Last updated on September 15th, 2020 at 07:52 pm
The act of resawing lumber with a bandsaw is nothing new, but not everyone knows how it’s done. Mastering it requires not only practice but time to hone every technique it requires.
Because we’re aware of that, we’ve gathered all the tips, tricks and technique you can learn right here in this article, to help you start resawing lumber perfectly with your bandsaw.
But before I go on to reveal these tips, allow me to tell you what it means to resaw lumber, and why it’s a big deal.
Why resaw lumber in the first place?
Resawing is one of the most important reasons for owning a bandsaw especially if you work with large or thick stocks of wood.
It’s the process of cutting a thick wood stock along the grain and parallel to the wider face of the wood into two or more thinner pieces.
For instance, if you have a 2 inch thick stock of wood, and you need a 1 inch thick board. Instead of running the 2 inch wood in a thickness planer to reduce the thickness to 1 inch, you can just resaw it into 2 parts using a bandsaw,
You’ll get your 1 inch thick wood and another identical piece of wood slightly less than 1 inch due to the thickness wasted by the kerf of the blade.
You can use the identical piece later for another project.
Apart from multiplying your stock, resawing lumber also help you produce book-match pieces you can use for cabinet making or other furniture projects.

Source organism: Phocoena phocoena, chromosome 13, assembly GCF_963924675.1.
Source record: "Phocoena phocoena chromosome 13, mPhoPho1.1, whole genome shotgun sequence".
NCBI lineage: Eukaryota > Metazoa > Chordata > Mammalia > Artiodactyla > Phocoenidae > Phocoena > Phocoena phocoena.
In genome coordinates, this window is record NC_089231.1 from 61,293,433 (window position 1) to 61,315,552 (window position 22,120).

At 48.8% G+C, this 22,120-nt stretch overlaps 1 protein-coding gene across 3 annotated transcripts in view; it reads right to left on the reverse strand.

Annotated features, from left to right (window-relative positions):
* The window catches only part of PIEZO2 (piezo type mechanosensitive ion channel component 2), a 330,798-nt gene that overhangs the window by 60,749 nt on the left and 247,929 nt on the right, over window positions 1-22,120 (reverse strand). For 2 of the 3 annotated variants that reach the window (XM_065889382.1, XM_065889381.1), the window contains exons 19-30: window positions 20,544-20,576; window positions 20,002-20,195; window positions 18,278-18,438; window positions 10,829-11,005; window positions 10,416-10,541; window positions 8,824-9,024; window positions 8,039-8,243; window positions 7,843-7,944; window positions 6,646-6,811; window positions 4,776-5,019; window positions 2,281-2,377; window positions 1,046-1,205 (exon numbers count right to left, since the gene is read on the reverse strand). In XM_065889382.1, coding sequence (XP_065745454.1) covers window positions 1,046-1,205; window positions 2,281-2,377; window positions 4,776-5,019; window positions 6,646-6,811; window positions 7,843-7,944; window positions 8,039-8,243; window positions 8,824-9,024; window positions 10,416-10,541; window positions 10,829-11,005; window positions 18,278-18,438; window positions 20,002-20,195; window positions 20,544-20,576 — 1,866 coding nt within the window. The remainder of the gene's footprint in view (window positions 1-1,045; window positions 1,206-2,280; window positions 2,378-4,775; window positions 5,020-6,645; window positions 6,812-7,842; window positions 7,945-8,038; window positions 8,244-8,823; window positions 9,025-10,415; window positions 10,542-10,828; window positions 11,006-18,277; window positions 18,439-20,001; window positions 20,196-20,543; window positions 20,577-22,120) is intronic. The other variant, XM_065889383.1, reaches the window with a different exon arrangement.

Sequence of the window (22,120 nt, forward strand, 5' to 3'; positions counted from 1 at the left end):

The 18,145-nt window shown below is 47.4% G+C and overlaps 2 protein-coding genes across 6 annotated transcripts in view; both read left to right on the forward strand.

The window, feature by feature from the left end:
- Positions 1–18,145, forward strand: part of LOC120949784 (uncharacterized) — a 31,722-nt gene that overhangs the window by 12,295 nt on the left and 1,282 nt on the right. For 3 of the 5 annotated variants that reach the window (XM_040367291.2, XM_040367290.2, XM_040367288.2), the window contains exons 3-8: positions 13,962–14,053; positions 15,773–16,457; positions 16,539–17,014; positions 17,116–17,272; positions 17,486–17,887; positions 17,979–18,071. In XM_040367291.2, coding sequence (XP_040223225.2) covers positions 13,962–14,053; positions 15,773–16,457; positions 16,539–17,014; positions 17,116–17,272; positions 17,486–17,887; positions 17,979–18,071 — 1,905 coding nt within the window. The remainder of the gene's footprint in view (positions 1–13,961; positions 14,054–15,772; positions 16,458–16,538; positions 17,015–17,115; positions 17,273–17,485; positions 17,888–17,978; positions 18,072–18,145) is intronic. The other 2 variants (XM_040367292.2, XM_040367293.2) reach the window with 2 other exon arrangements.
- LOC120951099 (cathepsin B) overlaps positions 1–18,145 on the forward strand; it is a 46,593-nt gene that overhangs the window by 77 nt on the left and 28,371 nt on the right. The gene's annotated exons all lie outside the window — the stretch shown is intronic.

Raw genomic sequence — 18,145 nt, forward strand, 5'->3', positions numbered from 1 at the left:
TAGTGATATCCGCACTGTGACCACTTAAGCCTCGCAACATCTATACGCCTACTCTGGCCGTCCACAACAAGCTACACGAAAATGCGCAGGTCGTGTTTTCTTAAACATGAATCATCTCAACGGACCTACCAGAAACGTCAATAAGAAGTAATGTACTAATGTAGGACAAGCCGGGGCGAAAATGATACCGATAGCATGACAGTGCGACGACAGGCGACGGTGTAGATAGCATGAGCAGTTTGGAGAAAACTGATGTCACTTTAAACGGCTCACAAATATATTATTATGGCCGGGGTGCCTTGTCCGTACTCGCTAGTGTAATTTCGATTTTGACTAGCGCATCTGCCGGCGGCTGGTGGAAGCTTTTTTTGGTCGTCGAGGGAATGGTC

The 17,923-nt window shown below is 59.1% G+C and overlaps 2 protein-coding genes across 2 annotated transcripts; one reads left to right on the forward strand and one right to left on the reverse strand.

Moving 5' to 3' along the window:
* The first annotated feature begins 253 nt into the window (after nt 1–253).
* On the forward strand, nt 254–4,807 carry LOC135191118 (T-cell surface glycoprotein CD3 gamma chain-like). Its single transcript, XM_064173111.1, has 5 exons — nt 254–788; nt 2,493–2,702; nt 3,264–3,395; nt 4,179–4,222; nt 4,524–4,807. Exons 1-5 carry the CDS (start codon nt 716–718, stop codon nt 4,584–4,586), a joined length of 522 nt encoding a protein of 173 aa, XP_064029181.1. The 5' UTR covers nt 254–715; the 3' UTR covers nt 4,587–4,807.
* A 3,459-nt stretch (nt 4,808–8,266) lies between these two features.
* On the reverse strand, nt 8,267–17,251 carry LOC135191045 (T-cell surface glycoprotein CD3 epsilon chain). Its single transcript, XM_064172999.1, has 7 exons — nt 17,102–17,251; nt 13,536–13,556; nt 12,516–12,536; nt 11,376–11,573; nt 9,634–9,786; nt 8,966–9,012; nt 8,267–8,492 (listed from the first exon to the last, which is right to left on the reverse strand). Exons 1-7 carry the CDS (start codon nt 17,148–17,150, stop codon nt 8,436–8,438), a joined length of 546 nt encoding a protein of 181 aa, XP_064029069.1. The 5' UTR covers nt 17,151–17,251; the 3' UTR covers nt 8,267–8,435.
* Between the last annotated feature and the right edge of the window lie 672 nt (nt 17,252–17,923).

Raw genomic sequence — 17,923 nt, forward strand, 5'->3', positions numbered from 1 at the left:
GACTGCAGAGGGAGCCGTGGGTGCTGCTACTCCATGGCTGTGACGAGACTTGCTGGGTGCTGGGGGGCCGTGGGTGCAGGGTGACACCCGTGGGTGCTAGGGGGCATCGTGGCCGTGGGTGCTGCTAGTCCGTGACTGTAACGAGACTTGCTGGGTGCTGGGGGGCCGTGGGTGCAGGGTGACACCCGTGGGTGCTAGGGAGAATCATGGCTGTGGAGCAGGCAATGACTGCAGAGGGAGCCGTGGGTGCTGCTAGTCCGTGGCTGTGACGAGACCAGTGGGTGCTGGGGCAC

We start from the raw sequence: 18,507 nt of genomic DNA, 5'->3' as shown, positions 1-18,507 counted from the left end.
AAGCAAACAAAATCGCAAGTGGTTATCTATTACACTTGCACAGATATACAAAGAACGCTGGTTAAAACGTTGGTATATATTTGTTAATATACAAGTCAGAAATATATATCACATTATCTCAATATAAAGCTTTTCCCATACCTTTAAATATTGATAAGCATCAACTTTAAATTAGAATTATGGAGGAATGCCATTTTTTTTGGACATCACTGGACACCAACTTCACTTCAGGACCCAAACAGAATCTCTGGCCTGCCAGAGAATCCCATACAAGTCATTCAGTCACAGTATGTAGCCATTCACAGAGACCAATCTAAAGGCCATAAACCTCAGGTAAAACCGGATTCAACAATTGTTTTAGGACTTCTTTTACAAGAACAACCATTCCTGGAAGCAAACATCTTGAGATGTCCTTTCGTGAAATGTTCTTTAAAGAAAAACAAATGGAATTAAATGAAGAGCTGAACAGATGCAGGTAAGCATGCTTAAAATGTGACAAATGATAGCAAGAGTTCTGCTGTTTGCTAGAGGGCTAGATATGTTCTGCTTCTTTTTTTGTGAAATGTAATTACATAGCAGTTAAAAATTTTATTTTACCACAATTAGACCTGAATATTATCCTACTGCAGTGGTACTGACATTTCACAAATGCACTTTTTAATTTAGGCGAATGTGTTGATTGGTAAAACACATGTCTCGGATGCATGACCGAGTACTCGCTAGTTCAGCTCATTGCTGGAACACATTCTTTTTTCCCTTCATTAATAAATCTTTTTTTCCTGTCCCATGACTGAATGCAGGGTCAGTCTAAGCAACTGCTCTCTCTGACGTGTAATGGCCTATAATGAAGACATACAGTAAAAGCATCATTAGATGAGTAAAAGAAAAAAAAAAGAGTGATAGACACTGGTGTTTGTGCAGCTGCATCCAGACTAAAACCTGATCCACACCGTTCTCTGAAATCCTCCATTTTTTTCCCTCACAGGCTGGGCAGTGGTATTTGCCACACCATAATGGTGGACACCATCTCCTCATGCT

If you need veneers for your cabinet making projects, you can use your bandsaw to resaw them off any suitable thick stock of wood at your disposal.
Now that you know what resawing is all about, here are the tips and techniques to help you work with your bandsaw to produce the best resawn lumber ever.
1. Start by choosing the right resawing blade
As with any other saw, there’s no one size fits all when it comes to bandsaw blades. You’re going to have to choose the right resawing blade depending on the type of material you’re sawing or the activity you’re carrying out with your bandsaw.
Resawing involves cutting through very thick lumber. As the blade passes through the wood, the blade tooth shaves off enormous amount of saw dust which goes into the gullet or the space between two teeths of the blade.
Once that gullet fills up, the sharp end of the teeth will no longer make contact with the wood, which in turn will prevent the blade from cutting further until the area inside the wood has cleared the stock.
Hence, the type of blade you need to use for resawing should have enough gullet depth or room between the teeths of the blade to house the sawdust generated until the tooth emerges from the stock you’re cutting.
Any blade with about 3 teeths per inch have gullets that are large enough to accommodate much sawdust before exiting the stock.
So, when choosing a blade for resawing thick lumber, make sure that it has a minimum of 3 teeths per inch to be able to cut the stock efficiently.
The width of the blade is also very important when it comes to resawing. In principle, the wider the bandsaw blade, the better it is for resawing due to its higher beam strength and better capacity to maintain a straight line through the cut.
However, you want to make sure that the blade you choose is suitable for use on your bandsaw. You don’t have to go buy the widest bandsaw blade you can find when your bandsaw cannot accommodate it.
2. Don’t forget to tension the blade
If you don’t add enough tension to your blade, it will flutter or move from side to side when you start resawing with it, which is not going to give you very good results.
Once you’re chosen a proper blade following the first tip above, it’s time to install it on your bandsaw and add adequate tension to it.